03/11/2013 10:32 am ET Updated May 11, 2013

Do Most Employees Intend to Steal Company Info?

Not all information theft is intentional.

A large percentage of data theft occurs when an employee leaves the company with confidential data stored on personal devices -- not realizing the data is confidential, not realizing who owns the information, or truly not realizing it's stored there.

The trend toward Bring Your Own Device (BYOD) to work is rampant and contributes to this challenge. BYOD occurs when an employee takes a shiny new mobile device to work and uses it for personal and work-related tasks.

Small companies are especially susceptible because they don't have big budgets to buy new mobile devices for all workers. Consequently, employees bring their own.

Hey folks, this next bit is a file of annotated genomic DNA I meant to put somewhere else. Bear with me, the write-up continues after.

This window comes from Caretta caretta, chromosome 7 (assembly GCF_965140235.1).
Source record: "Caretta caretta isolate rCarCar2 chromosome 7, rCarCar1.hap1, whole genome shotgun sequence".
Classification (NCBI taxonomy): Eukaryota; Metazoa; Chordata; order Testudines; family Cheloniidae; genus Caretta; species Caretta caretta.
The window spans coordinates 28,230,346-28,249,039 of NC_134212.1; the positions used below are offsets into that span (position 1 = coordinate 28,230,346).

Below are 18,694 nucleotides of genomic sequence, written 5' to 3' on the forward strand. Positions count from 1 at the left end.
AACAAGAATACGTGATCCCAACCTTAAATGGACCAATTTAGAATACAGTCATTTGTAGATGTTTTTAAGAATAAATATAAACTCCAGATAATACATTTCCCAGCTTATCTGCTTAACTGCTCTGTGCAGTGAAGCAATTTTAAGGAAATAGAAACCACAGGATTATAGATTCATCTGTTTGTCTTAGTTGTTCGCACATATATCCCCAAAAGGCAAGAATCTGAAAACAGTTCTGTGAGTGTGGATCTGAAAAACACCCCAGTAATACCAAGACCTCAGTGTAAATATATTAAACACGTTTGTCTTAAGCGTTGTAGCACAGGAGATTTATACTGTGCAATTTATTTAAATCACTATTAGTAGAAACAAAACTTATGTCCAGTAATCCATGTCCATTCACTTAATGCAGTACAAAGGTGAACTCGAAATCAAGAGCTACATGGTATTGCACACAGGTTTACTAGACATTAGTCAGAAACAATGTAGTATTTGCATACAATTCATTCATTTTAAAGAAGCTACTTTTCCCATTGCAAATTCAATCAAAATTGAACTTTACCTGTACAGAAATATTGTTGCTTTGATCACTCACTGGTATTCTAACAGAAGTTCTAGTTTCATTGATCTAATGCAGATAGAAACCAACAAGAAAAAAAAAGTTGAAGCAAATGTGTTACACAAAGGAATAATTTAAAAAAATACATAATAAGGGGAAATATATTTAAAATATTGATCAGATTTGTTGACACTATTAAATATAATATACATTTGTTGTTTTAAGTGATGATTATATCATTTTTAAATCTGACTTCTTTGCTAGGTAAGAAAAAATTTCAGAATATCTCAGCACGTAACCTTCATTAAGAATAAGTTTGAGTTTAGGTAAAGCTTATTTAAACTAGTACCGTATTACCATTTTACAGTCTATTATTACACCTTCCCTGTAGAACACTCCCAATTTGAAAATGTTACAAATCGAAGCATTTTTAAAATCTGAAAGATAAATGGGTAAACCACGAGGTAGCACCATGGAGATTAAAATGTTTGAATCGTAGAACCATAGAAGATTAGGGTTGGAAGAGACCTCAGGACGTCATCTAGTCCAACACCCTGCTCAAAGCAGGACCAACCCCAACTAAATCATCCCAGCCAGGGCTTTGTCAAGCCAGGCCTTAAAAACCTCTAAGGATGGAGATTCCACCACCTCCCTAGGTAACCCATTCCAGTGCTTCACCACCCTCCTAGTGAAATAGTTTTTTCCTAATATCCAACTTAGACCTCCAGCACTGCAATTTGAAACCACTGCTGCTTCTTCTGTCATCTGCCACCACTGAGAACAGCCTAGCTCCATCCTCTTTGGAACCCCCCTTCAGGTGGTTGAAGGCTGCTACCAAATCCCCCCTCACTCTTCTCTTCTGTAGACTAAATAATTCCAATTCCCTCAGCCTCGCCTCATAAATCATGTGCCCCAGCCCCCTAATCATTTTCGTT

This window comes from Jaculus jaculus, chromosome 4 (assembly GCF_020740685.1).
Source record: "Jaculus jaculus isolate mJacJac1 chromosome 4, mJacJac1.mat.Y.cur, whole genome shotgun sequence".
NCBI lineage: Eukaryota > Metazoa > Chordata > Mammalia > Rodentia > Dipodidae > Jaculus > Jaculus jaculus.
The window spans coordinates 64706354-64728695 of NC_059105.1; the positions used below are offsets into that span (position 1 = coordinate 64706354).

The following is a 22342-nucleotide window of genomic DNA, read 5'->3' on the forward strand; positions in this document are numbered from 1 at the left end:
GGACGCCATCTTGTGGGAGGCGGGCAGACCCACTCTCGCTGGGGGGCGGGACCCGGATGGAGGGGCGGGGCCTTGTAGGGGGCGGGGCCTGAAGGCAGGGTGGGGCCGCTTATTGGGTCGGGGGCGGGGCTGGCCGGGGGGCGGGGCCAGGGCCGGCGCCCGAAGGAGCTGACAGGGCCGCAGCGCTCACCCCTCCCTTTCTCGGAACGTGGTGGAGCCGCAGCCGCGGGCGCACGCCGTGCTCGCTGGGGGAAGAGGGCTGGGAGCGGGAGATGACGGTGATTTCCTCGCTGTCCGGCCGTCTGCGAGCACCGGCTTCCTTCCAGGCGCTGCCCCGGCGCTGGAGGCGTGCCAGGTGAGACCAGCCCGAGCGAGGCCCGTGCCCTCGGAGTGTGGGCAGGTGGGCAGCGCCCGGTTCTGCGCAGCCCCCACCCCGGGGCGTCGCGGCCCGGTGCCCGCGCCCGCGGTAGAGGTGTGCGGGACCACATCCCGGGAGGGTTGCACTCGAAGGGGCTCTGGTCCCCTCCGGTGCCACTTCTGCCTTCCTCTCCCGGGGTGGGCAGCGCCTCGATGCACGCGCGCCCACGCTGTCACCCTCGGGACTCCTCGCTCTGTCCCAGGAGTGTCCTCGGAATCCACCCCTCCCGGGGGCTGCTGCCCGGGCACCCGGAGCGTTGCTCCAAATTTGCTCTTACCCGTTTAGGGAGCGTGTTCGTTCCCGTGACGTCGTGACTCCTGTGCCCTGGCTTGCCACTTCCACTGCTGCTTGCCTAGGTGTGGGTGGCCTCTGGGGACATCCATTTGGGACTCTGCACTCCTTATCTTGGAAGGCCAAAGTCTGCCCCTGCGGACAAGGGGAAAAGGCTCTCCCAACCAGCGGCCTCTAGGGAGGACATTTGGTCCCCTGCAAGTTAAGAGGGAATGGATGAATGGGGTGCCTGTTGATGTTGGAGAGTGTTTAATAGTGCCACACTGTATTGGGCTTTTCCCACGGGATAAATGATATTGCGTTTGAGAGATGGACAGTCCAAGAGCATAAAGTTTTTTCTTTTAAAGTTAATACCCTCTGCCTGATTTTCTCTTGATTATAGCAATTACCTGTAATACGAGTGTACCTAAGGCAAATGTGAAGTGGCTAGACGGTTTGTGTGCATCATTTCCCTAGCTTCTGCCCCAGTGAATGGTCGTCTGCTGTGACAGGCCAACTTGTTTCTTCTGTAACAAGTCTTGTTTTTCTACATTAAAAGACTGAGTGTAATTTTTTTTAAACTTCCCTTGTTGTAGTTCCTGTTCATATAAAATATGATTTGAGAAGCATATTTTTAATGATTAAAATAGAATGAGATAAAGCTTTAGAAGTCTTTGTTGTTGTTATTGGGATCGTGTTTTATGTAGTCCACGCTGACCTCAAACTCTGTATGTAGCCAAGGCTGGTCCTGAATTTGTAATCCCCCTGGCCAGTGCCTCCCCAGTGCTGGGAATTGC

A recent Symantec survey found that 62 percent of employees think it's okay to put corporate data on their personal devices and in online accounts. It also found that half of employees who left or lost their jobs in the last year kept confidential corporate data.

But it's all done in good faith, right? Having access to work-related information on a 24x7 basis helps get the job done, right? Well, maybe most of the time.

The survey also found that 40 percent of employees plan to use company information in a new job. Sometimes this is done maliciously and with competition at the heart of the practice. Sometimes the challenge is that employees don't always understand that intellectual property (IP) created at work by the employee doesn't usually belong to the person who created it. Many company employee contracts assign all IP to the company.

What does your company do?

Employers need to better inform employees about what are and are not acceptable practices in storing, keeping, and sharing data. Employers need to explain what "IP" is and to whom it belongs. Many employees are not malicious, just uninformed.

All it may take is one former employee sharing company secrets with a new employer to damage your company permanently.